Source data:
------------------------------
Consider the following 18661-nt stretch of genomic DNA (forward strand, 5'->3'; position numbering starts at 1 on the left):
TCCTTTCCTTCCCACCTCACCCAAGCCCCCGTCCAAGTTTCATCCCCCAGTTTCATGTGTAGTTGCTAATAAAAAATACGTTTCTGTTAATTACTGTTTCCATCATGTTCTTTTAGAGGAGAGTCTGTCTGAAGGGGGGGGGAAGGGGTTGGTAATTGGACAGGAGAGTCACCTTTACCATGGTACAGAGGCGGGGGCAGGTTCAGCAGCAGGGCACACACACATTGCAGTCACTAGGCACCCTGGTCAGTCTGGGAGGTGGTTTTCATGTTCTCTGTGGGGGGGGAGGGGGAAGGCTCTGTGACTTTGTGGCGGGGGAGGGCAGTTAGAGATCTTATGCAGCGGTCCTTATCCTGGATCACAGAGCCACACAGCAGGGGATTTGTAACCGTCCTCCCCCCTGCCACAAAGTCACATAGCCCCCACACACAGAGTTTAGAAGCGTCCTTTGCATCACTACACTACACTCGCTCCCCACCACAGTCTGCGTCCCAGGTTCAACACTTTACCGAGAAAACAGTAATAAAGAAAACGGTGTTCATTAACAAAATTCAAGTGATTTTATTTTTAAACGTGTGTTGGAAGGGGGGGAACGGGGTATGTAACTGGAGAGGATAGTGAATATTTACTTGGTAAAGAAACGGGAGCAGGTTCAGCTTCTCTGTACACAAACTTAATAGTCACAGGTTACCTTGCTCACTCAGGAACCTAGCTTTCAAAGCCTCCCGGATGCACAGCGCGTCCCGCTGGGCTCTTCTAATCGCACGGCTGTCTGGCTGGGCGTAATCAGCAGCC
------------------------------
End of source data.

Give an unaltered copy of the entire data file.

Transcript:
Consider the following 18661-nt stretch of genomic DNA (forward strand, 5'->3'; position numbering starts at 1 on the left):
TCCTTTCCTTCCCACCTCACCCAAGCCCCCGTCCAAGTTTCATCCCCCAGTTTCATGTGTAGTTGCTAATAAAAAATACGTTTCTGTTAATTACTGTTTCCATCATGTTCTTTTAGAGGAGAGTCTGTCTGAAGGGGGGGGGAAGGGGTTGGTAATTGGACAGGAGAGTCACCTTTACCATGGTACAGAGGCGGGGGCAGGTTCAGCAGCAGGGCACACACACATTGCAGTCACTAGGCACCCTGGTCAGTCTGGGAGGTGGTTTTCATGTTCTCTGTGGGGGGGGAGGGGGAAGGCTCTGTGACTTTGTGGCGGGGGAGGGCAGTTAGAGATCTTATGCAGCGGTCCTTATCCTGGATCACAGAGCCACACAGCAGGGGATTTGTAACCGTCCTCCCCCCTGCCACAAAGTCACATAGCCCCCACACACAGAGTTTAGAAGCGTCCTTTGCATCACTACACTACACTCGCTCCCCACCACAGTCTGCGTCCCAGGTTCAACACTTTACCGAGAAAACAGTAATAAAGAAAACGGTGTTCATTAACAAAATTCAAGTGATTTTATTTTTAAACGTGTGTTGGAAGGGGGGGAACGGGGTATGTAACTGGAGAGGATAGTGAATATTTACTTGGTAAAGAAACGGGAGCAGGTTCAGCTTCTCTGTACACAAACTTAATAGTCACAGGTTACCTTGCTCACTCAGGAACCTAGCTTTCAAAGCCTCCCGGATGCACAGCGCGTCCCGCTGGGCTCTTCTAATCGCACGGCTGTCTGGCTGGGCGTAATCAGCAGCC